When it’s time for a snack, what do you tend to reach for? A bag of chips or crackers? Granola bars or a cookie? While they may be delicious, those snack foods won’t benefit you the way almonds can. Researchers at Penn State have discovered a crucial link between almonds and good cholesterol that helps prevent heart disease. Surely that’s enough to convince you to keep a bag of almonds handy!
Research has already indicated that almonds lower LDL cholesterol, low-density lipoprotein, which is a risk for heart disease. Penn State sought to determine whether or not almonds increase HDL cholesterol, high-density lipoprotein, which is a good cholesterol that helps prevent heart disease. The research team gathered a group of 48 men and women and observed them during two six-week periods. During the first six week period, the participants followed a diet plan that included a handful of almonds every day as a snack. During the second six week period, participants followed the same diet plan but substituted the almond snack for a banana muffin. When cholesterol levels were examined and compared to the base measurements, researchers determined that while consuming the almonds, the participants’ HDL levels increased by 19% and HDL function increased by 9%.
Functions of Cholesterol
Cholesterol is a substance in each of your cells that has many functions. One of those functions is building the cells in your body. They are then carried through the bloodstream and attach themselves to proteins called lipoproteins. There are two types of lipoproteins, low-density and high-density.
Low-density lipoproteins can build up in the blood vessels causing passageways to narrow and blood clots to get trapped. This often results in stroke or heart attack, giving LDL cholesterol the name of “bad cholesterol.” Poor diet, lack of exercise, obesity, and diabetes contribute to high LDL cholesterol and put you at risk for heart disease.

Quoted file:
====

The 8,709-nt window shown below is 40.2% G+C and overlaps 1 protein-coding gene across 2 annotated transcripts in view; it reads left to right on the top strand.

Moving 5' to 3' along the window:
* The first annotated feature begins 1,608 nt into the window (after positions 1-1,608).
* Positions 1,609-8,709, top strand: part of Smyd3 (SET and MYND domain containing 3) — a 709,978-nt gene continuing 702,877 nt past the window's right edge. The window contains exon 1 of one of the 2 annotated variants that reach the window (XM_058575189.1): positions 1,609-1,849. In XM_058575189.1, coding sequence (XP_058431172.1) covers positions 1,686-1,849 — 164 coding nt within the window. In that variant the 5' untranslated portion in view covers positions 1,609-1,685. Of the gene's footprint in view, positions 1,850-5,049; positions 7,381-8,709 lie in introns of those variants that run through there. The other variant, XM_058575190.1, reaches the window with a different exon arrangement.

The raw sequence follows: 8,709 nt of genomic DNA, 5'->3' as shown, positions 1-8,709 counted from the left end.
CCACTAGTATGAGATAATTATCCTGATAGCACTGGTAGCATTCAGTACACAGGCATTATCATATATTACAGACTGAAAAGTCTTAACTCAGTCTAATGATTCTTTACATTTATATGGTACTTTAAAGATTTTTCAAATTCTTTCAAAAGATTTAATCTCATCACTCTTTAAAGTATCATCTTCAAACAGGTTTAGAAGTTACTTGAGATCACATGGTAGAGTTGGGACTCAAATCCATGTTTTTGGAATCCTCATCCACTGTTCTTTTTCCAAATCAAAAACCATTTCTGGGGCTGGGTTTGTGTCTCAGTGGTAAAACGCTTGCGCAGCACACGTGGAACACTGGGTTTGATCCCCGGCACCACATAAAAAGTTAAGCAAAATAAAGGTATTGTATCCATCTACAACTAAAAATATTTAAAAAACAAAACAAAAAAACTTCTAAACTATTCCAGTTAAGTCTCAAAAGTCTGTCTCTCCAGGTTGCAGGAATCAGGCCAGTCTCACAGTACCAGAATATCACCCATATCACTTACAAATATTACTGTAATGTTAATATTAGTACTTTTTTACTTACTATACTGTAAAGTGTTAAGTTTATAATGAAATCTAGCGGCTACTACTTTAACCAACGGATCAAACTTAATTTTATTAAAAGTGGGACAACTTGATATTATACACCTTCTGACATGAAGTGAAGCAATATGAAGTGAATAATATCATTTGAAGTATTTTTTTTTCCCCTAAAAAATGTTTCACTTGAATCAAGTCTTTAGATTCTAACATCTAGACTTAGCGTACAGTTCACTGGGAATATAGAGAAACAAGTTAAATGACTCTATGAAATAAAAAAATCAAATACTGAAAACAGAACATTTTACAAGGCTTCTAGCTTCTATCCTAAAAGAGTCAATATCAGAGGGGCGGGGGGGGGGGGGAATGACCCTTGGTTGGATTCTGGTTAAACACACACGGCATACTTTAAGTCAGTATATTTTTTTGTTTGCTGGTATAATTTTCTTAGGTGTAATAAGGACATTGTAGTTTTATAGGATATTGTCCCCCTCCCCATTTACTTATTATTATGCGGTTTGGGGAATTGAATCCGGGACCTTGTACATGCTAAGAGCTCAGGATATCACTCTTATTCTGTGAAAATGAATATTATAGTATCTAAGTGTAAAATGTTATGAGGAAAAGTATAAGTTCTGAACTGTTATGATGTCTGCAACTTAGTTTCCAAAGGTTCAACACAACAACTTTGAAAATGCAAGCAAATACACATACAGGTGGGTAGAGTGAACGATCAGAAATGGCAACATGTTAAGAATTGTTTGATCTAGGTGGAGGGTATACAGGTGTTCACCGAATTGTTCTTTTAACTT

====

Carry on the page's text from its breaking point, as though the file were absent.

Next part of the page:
High-density lipoprotein is considered “good cholesterol” because it picks up extra cholesterol in your body and takes it to your liver to be processed. HDL is small when it is initially released into your body and it gets larger in size as it collects cholesterol from your arteries and tissue before it is broken down in your liver. People who have higher levels of HDL are typically at a lower risk for heart disease and stroke.
The Facts about Almonds
The research at Penn State found that HDL particles were larger when the participants were consuming a handful of almonds on a daily basis. This indicates that not only did HDL cholesterol levels increase, but its function increased as well. Almonds also contain good fats and fiber to help with digestion, as well as vitamin E, an antioxidant that protects body tissue from damage. So, ladies, it’s time to stock up on almonds! Grab a handful every day to curb your afternoon hunger and fuel your body with good cholesterol in the proces.
Concerned about your cholesterol levels? Our doctors at The Woman’s Clinic can help you determine the best course of action to keep your LDL cholesterol low and your HDL cholesterol high. Contact us today to schedule an appointment.